I’m curious to see where things go. The first three issues had me hooked, but things slipped off since then. Still, if he tightens things up, or at least clarifies where the narrative is going, this could be a great farewell to the X-Men. If nothing else, it’s nice to see Claremont able to sculpt the entire universe again, and not be subject to the random whims of nonsensical editorial decisions like Decimation. With his health in decline, Claremont may never write a core X-book again. So, even if this isn’t really the end for the X-Men, it could be his final major statement in the universe. I hope it lives up to what’s come before.

Thursday, September 06, 2007

Info Roundup

2 Days in Paris

I saw Julie Delpy's debut film a few days ago, a clear descendant of the Before duology. I have a lot of respect for Delpy as a writer and actress, but I think it was a mistake to make something that's so close to her career defining role. It's a pretty good movie, well shot and funny, but it never quite becomes anything more than just entertaining. There's a lot of indie movies like this, that are just sort of there, they have their moments, but don't become anything more. I prefer this to the contrived obviousness of a lot of mainstream Hollywood cinema, but indie really has become just as much a genre as action or sci-fi. I really enjoyed the movie, but it didn't stick with me in any meaningful way.

The New Yorker Festival

The New Yorker Festival lineup leaked a couple of days ago and it's quite well stocked. There's a panel on TV with David Milch and Ronald D. Moore among others, as well as a panel on superheroes with Grant Morrison. I went to Grant's signing last summer and it was an incredible experience, so I'm eager to hear him speak and hopefully get a chance to talk with him again. I'm also looking forward to seeing Milch speak, he's a phenomenal interview and will hopefully get the chance to go in depth on some John From Cincinnati stuff. I want to give the show some support, since I'd guess the vast majority of fan feedback he hears is asking for Deadwood to return. It's always frustrating when a challenging work like John From Cincinnati or Miami Vice fails to connect with an audience. It makes me fear that the artist isn't going to keep experimenting and will instead retreat back to something safer.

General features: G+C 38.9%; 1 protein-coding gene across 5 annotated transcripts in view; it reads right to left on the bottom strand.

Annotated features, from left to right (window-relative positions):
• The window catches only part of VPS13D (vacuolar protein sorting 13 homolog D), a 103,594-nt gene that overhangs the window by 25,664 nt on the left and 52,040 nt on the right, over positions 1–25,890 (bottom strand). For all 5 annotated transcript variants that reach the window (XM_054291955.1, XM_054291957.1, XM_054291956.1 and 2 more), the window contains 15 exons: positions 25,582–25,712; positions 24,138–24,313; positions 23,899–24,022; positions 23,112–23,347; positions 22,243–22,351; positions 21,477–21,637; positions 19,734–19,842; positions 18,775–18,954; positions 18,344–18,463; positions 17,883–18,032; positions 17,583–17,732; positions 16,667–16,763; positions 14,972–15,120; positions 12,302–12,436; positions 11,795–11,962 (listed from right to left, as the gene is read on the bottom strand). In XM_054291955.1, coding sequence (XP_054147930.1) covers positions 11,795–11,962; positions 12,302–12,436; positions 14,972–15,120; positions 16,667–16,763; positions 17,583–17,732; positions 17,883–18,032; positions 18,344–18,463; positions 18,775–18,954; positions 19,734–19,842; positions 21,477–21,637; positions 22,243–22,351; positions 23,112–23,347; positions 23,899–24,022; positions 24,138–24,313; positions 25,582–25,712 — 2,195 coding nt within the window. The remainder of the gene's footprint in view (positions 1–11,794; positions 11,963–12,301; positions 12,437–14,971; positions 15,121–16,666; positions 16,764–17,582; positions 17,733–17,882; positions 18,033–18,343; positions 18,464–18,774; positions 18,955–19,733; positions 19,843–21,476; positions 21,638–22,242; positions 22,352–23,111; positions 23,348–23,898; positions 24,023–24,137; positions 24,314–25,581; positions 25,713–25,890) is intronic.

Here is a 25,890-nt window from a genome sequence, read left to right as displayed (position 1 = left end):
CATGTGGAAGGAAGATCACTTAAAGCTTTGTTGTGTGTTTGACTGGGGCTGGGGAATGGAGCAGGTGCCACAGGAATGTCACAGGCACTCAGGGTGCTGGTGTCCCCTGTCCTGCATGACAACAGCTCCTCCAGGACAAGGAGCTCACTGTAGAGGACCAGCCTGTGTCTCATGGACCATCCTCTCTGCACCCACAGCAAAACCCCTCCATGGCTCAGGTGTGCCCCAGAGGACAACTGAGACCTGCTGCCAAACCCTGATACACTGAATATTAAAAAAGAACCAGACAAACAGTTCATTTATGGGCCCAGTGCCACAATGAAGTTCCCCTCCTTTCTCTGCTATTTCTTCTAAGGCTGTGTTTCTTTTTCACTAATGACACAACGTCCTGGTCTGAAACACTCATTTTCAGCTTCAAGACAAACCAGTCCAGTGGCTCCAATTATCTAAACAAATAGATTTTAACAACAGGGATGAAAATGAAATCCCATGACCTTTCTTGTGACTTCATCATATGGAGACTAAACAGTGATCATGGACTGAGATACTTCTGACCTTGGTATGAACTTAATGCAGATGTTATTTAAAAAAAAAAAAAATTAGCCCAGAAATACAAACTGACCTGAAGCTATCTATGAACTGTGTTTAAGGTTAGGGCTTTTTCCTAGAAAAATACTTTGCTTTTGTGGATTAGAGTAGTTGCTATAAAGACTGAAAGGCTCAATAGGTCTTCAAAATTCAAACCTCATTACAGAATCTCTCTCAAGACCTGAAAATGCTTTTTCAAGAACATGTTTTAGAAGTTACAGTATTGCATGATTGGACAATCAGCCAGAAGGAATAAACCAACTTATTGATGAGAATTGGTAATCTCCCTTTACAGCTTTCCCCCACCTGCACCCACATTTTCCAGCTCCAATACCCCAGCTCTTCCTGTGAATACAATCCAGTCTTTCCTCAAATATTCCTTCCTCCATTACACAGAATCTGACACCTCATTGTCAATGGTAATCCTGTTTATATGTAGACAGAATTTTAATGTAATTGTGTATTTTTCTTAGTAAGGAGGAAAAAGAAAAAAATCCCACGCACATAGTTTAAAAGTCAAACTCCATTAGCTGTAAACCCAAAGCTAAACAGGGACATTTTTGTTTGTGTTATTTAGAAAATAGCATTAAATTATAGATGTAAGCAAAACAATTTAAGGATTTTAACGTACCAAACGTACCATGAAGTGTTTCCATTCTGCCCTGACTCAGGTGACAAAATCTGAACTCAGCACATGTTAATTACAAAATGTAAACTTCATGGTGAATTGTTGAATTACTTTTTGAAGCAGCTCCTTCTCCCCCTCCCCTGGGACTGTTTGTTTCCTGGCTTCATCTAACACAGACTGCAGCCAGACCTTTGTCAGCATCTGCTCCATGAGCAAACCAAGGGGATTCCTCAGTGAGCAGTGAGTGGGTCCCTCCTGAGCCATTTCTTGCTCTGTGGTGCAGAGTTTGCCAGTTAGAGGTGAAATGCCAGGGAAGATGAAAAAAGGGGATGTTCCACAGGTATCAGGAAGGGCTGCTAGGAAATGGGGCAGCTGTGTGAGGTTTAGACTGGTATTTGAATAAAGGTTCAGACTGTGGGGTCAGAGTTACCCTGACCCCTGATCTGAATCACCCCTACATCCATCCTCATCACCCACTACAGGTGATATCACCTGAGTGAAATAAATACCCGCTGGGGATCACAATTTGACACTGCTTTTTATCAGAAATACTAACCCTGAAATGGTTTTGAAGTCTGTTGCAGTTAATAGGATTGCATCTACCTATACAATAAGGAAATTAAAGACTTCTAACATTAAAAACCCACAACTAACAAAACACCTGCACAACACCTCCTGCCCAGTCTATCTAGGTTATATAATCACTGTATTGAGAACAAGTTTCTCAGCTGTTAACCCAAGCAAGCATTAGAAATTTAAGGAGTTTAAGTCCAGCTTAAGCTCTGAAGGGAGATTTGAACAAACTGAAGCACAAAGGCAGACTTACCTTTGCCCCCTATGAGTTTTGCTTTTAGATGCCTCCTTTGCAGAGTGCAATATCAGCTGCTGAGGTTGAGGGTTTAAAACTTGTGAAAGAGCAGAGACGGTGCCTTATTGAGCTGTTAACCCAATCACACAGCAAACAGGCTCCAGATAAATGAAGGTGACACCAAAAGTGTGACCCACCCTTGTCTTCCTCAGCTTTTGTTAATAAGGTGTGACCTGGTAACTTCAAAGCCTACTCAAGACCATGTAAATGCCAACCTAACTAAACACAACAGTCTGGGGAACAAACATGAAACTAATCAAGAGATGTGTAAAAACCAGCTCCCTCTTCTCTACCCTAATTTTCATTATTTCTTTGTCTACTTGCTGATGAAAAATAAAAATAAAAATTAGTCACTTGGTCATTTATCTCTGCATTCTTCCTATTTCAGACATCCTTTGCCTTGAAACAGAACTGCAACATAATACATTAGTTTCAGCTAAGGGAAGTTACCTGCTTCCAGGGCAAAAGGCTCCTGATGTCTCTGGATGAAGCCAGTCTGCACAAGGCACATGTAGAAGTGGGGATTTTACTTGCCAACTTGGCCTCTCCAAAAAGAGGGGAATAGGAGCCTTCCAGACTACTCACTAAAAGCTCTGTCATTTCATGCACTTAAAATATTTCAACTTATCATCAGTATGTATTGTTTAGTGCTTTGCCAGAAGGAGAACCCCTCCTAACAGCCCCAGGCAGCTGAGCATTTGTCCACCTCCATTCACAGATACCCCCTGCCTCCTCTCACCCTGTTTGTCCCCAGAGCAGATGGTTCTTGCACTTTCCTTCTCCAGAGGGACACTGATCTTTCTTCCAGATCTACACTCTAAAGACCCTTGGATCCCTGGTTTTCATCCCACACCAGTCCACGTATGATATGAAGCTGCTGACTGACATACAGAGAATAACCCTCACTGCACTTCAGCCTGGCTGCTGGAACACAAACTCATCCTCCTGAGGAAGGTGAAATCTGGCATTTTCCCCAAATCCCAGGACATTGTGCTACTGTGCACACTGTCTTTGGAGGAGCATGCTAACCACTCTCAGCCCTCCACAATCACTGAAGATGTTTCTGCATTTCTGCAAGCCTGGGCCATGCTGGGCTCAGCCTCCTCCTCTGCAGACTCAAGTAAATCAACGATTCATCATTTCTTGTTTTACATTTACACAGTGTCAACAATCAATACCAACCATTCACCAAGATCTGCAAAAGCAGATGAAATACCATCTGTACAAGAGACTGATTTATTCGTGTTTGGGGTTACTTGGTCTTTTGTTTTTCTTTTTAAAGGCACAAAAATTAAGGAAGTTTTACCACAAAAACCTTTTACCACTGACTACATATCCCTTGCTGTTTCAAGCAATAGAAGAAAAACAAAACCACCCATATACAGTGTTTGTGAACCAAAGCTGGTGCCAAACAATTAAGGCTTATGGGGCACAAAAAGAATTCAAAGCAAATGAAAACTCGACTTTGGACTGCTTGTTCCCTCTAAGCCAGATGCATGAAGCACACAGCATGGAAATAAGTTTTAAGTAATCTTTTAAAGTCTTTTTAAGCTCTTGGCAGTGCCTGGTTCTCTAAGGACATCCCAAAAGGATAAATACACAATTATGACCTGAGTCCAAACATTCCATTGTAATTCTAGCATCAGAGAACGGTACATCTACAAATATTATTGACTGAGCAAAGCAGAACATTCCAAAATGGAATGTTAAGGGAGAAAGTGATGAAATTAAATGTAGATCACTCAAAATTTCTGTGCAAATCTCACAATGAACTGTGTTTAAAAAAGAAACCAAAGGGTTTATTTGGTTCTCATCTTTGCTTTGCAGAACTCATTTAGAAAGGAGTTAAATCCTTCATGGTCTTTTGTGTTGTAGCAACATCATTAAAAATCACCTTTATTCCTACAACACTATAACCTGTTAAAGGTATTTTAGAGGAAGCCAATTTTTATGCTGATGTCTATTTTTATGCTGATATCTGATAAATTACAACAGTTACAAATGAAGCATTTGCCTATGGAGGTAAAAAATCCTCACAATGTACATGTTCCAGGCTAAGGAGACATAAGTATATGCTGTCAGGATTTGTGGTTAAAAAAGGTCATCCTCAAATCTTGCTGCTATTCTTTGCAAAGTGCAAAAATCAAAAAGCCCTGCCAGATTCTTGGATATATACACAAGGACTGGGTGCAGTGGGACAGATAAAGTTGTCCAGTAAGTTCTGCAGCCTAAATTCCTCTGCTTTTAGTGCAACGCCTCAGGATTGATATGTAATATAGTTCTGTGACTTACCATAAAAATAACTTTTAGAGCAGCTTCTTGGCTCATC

Upcoming Comics

I've got a whole bunch of comics in the queue to read. I'm almost through the first volume of Chris Claremont's X-Men: The End, a book I'll write more about once I finish the trade. It's a crazy mess, but has moments of genius. I'm just hoping the sheer amount of characters doesn't overwhelm the narrative. After that, I've got the first volume of Jack Kirby's Fourth World omnibus. Grant's introduction has me really psyched to check it out. I read the first trade of New Gods a while back, and liked it, though it is tough to adjust to the 70s writing style. Grant says Kirby was emitting ideas like gamma radiation at that time, a great metaphor for what the book is. The joy of it is the sheer assault of crazy concepts, something Morrison clearly picked up on. I'm hoping that reading the book will help me raise my game and get the creative juices even more flowing. One of the reasons I love comics as a medium is the unhinged nature of the reality. Fans are much more accepting of insanity than people in other mediums are, so the work ends up more creative and exciting. Nobody makes me think like Morrison and Moore do, nobody's throwing out as many ideas as Kirby is.

My New Project

Right now I'm working on developing an internet TV series based around some ideas similar to those crazy ones I was just mentioning. I've become so hooked on serialized storytelling and the way TV as a medium is able to develop ideas in a way that film just can't, so I wanted to do a project to take advantage of that, and it's easier to tackle a large scale story in small chunks. That's still a couple of months away from launch, but be on the lookout, I'll definitely post links here.